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Zuck’s revenge: Facebook lives, Llama downloads hit 30m monthly, net revenues top $11.58 billion

CapEx to hit up to $35 billion “with growth driven by investments in servers, including both non-AI and AI hardware

Mark Zuckerberg was widely written off in 2022 after spending billions on a “Metaverse” that nobody wanted to inhabit, for all the press releases and gimmicks in the world. Meta’s earnings this week show a company in rude good health however as it ramps up AI investment --with revenues up 23% on-year to $34 billion and net income up a mighty 164% to $11.58 billion.

Enterprise leaders who had written off Facebook and Meta’s family of applications as routes to reach customers would also do well to reconsider.

Meta now reports 3.9 billion people using at least one of its applications every month, with Facebook and Instagram engagement up by 7% and 6% respectively; something it attributes to AI-driven feed recommendation.

The company is also testing generative AI-made “creative” for advertisers in a sandbox: “As they become more mature, we’ll incorporate them into our ads manager directly” said Meta’s CFO Susan Li in an analyst Q&A. 

Meta AI investment: More infrastructure please

“AI” showed up over 70 times on the call, unsurprisingly, but other numbers are more meaningful and genuinely impressive: Meta open-sourced LLaMA, a set of large language models ranging from 7 billion to 65 billion parameters in February 2023 to widespread applause, then followed up with Llama2 in mid-July 2023 – the company said this week that it saw 30 million downloads of the “open source” set of models last month (September 2023) alone.

“AI will be our biggest investment area in 2024, both in engineering and compute resources” said Zuckerberg on the October 25 earnings call, with Li adding she expects 2024 CapEx to hit up to $35 billion “with growth driven by investments in servers, including both non-AI and AI hardware, and in data centers as we ramp up construction” of DCs built with a new architecture.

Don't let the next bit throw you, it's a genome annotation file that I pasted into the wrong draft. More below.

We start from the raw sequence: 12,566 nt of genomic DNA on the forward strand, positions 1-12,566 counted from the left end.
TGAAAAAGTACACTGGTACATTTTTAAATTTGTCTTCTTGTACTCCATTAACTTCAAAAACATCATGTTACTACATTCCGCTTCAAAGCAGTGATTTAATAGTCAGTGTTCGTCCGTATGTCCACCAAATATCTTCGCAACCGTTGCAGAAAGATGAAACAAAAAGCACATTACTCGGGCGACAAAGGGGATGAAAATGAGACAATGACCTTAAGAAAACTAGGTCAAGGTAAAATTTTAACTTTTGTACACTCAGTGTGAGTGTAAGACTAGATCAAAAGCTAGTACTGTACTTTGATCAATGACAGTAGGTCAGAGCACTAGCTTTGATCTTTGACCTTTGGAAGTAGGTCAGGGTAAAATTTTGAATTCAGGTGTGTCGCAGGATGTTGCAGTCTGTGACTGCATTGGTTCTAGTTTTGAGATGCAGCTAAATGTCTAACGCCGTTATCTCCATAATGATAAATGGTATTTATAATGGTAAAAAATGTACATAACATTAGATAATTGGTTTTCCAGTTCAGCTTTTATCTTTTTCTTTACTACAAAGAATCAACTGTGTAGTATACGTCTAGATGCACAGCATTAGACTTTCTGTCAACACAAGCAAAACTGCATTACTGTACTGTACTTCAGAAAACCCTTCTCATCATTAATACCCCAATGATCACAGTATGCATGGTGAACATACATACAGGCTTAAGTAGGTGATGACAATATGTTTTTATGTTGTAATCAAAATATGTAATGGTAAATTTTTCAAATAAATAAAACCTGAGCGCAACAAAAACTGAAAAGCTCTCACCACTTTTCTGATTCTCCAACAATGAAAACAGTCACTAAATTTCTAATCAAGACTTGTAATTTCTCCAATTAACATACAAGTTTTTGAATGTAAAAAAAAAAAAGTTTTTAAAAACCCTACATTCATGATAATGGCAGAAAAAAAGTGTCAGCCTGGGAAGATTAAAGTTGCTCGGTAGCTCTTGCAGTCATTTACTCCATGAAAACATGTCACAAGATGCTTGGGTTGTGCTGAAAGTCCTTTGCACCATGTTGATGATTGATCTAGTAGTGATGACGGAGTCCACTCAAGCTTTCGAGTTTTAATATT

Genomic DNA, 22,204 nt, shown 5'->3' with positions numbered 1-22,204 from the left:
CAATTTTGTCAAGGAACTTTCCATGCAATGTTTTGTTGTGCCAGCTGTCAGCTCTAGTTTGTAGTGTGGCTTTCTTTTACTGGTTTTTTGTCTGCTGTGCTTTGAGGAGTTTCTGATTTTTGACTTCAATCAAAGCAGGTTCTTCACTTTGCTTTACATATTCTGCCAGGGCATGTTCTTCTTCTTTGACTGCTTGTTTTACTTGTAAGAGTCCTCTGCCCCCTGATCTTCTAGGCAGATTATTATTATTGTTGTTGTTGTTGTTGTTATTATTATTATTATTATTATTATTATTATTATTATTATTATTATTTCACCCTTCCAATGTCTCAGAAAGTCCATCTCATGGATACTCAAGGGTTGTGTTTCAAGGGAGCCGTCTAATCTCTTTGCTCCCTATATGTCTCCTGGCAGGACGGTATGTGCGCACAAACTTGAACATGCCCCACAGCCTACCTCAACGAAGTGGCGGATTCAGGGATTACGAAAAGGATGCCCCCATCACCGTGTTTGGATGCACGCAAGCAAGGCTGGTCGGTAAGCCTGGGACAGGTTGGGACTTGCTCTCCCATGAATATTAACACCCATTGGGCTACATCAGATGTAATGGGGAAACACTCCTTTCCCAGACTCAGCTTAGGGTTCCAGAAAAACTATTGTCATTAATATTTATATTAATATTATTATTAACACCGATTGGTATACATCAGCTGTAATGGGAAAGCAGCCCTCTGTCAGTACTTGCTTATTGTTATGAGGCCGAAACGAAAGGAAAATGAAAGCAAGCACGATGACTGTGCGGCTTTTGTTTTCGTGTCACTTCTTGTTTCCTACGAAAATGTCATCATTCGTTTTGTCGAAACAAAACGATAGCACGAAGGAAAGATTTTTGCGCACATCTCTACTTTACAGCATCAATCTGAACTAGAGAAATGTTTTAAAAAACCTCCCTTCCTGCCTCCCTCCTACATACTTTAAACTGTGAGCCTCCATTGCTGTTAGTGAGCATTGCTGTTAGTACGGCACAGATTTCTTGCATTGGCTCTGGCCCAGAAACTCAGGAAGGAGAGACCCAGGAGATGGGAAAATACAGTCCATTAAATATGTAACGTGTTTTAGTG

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Zuckerberg told analysts: “We have a pretty long history of open-sourcing parts of our infrastructure that are not direct product code.. It increases adoption and creates a standard around the industry, which often drives forward innovation faster so we benefit, our products benefit… there's more scrutiny on security and safety-related things so we think that there's a benefit there.

“And sometimes, more companies running models or infrastructure can make it run more efficiently, which helps reduce our costs as well, which is something that we've seen with Open Compute….  CapEx expenses are a big driver of our costs, so any aid in innovating on efficiency is a big thing there.”

Ad impressions meanwhile across its apps rose 31%. Online commerce led ad revenue growth, followed by consumer packaged goods, and gaming.

“Business messaging also continues to grow across our services and I believe will be the next major pillar of our business. There are more than 600 million conversations between people and businesses every day on our platforms” Meta’s CEO said, adding “we’re investing in ways to make it easier for advertisers to adopt our Conversions API, understand its impact, and use it across a broader set of objectives. In addition to our existing support for AWS, in September, we announced the support of Google Cloud for the Conversions API Gateway. We’ve also introduced enhanced reporting and rolled out Conversions API for Business Messaging so click-to-message advertisers can now better understand the value of WhatsApp and Messenger…”

See also: Meta says its new AI is too dangerous to release - but fingerprinting synthetic speech may support safe deployment